“Where Ideas Are Free:” Scientific Knowledge in the Algorithm Economy

Patrick Vonderau


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Close to the end of its first season’s penultimate episode, HBO comedy series Silicon Valley shows its gawky programmer heroes join TechCrunch Disrupt SF, an actual annual convention in San Francisco where technology startups launch their ideas on stage. “PiedPiper,” a fictive “multi-platform technology based on a proprietary universal compression algorithm” according to the company’s equally fictive website (, here competes with “Bitflenser,” “YogaMasta,” and “ImmediBug” for investors. Parodying the clichéd language of innovation spouted by real IT entrepreneurs, the episode culminates in a montage of various startup CEOs pitching their inventions as “making the world a better place” (see figure below).

“We hope in this way to make the world a better place by providing a suite of compression services across diversified market segments.” [YouTube]

(image and slogan courtesy of

Media scholars are familiar with promotional claims of how information technologies would “revolutionize” the distribution or production of content, and how the digital would make media more “social,” “mobile” or “participatory,” with “infinite shelf-space” for content, “more direct contact” between consumers and digital providers, and “real-time, in-depth analytics” for “tracking success” in digital markets built on the “wisdom of crowds.”[1] Earlier research on media industry transformation often adopted such positive industry claims,[2]while a more recent wave of studies has begun to critically detail the complex historical, local, material, and socio-technical architecture of digital delivery systems.[3] Yet while changing distribution patterns for music, film, and television have been subjected to such studies that even involve critical industry dialogue and other forms of qualitative social research,[4] the distribution of academic research itself has not been the object of any media industry study so far.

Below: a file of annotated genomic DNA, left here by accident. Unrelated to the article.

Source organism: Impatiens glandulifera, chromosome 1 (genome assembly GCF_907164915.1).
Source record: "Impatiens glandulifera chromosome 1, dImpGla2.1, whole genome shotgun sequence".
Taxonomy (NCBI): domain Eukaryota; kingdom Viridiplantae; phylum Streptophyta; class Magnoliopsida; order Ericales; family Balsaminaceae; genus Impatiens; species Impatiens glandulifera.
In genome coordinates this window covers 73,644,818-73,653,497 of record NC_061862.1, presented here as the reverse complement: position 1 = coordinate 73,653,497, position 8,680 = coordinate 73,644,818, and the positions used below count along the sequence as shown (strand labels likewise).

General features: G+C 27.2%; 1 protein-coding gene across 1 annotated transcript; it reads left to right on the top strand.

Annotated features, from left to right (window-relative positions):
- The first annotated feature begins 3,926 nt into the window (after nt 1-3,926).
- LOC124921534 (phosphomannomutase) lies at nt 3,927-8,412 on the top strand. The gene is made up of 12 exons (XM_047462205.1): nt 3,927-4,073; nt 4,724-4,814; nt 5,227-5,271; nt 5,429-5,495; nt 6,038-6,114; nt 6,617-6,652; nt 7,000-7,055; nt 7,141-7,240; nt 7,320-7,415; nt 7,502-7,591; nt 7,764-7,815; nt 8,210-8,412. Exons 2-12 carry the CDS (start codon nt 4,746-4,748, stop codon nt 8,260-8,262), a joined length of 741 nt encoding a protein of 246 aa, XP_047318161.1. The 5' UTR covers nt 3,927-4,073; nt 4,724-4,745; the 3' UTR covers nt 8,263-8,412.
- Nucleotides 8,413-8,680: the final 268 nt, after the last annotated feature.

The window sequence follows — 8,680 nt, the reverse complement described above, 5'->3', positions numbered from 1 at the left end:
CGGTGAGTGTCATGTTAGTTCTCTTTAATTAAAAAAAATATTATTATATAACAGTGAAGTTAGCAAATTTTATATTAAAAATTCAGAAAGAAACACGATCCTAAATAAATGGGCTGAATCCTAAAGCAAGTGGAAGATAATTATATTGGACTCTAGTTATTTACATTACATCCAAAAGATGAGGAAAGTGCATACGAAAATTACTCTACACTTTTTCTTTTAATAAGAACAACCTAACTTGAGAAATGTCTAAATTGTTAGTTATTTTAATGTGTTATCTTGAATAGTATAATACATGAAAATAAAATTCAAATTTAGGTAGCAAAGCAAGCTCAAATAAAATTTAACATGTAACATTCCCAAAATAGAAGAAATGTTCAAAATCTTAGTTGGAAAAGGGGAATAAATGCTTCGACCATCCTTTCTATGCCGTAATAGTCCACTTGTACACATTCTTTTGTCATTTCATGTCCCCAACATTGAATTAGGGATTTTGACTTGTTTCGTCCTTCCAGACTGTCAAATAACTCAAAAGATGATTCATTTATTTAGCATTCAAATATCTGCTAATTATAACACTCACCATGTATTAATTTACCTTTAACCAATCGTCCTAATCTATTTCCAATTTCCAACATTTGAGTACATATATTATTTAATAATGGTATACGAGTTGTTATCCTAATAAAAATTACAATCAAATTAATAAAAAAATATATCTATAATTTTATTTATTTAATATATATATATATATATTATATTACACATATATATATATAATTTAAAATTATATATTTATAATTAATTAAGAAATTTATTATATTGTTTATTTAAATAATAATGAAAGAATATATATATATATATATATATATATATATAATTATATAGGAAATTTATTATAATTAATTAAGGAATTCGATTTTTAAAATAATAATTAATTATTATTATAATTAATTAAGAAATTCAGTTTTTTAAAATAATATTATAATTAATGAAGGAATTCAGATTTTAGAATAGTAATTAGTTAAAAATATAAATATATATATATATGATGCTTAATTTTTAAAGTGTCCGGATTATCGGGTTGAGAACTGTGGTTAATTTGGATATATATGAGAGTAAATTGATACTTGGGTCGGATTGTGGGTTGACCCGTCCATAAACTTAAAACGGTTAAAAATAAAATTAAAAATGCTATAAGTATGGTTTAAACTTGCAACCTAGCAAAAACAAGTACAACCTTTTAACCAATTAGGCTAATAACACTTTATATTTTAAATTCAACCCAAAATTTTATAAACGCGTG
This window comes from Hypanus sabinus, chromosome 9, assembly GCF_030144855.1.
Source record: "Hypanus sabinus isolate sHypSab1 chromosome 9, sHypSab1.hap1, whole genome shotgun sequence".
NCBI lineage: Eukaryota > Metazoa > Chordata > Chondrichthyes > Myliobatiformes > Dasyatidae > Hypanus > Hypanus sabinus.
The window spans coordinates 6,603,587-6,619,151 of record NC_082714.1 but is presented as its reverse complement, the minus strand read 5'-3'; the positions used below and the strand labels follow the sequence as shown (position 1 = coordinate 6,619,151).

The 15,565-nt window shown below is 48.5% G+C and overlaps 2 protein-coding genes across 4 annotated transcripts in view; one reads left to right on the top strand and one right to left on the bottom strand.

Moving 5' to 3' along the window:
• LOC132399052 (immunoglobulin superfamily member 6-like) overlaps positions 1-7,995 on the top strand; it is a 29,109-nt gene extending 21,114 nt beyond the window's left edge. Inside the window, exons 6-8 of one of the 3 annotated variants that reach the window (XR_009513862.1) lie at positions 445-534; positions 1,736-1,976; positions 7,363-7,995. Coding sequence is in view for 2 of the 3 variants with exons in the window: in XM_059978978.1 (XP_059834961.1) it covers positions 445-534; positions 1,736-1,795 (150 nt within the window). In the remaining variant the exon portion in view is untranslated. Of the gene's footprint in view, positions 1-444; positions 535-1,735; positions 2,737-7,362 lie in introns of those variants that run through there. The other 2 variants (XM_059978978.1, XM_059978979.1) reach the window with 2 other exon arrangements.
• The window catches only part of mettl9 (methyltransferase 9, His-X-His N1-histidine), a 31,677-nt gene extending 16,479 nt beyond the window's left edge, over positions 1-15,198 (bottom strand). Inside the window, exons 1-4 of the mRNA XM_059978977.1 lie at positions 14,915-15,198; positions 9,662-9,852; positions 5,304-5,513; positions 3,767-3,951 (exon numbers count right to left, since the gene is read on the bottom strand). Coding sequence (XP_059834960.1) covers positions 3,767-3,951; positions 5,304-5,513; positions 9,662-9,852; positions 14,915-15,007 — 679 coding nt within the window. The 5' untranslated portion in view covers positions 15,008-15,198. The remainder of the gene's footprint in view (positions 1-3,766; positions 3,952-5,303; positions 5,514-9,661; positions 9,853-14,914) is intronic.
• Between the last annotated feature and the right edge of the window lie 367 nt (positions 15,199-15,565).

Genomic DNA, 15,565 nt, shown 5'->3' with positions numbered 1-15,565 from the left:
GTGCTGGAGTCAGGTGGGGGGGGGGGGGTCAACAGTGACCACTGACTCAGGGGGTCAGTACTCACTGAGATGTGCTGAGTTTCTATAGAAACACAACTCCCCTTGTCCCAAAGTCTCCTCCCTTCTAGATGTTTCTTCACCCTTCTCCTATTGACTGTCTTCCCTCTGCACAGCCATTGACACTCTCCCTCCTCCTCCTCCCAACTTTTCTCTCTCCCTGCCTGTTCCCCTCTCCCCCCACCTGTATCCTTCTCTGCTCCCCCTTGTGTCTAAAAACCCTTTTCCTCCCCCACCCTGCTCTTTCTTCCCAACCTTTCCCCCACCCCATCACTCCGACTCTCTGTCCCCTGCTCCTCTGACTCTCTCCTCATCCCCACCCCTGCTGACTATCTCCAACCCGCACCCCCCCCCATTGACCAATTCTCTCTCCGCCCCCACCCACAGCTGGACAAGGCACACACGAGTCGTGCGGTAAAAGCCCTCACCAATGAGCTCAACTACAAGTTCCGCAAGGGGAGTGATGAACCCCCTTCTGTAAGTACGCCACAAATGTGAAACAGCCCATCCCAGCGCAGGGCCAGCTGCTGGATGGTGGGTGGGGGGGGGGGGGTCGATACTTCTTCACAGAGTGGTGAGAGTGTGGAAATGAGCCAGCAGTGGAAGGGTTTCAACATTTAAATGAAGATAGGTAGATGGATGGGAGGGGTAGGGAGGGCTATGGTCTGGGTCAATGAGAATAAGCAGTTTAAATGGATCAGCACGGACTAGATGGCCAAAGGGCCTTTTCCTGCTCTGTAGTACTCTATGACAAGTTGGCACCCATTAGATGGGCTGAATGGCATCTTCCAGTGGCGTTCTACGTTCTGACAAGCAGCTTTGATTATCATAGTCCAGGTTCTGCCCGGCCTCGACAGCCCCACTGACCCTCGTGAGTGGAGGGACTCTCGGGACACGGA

One reason for this is that until recently, academic networking and publishing were not part of social media as a set of industries whose markets are organized via the Internet and digital platforms. What is more, the traditional standards and norms of academic communication seemed to run counter to the practices of consumer social media in boyd and Ellison’s sense of “web-based services that allow individuals to (1) construct a public or semi-public profile within a bounded system, (2) articulate a list of other users with whom they share a connection, and (3) view and traverse their list of connections and those made by others within the system.”[5] As TechChrunch spinned it in a 2013 article, academia is “one of the very last bastions to be affected by the free, unfettered flow of information on the web.”[6]

Conjuring up a situation of crisis in scholarly publishing, web IT startups over the past years have joined proponents of the Open Science movement and tech journalists in a concerted effort to make the academic world a better place, too. Building on earlier non-commercial initiatives such as the Social Sciences Research Network (, established 1994) or H-Net (, since 1995), a flurry of startups now attempt to match the “Web 2.0” idea of social networking with the alleged primal need of scholars to constantly publish and find fresh research. This includes services such as Philica (“Where Ideas Are Free”), Epernicus (“Increasing Research Productivity”), Academici (“Tapping into Untapped Potential”), and most importantly, (“Accelerating the World’s Research”).

With reportedly more than 16 million users and 15.7 million unique visitors each month, currently surpasses competing services ResearchGate, ScienceExchange, and Mendeley in capitalizing on the “free flow of information” among scholars. Founded in 2008, the platform as of January 2015 had raised 17.7 million U.S. dollar in venture capital.[7] TechCrunch repeatedly promoted the service as an alternative to “traditional, less transparent and more expensive publishing models,”[8] exposing the “slow-moving world of academia” as an “older, more opaque world in which researchers vied to get into elite journals,”[9] and as one marked by an outdated, inefficient, low quality peer review system resulting in occasional fraud.[10] Asked in a commissioned interview how they were “making the world a better place,”’s CEO Richard Price and software engineer Nate Sullivan responded: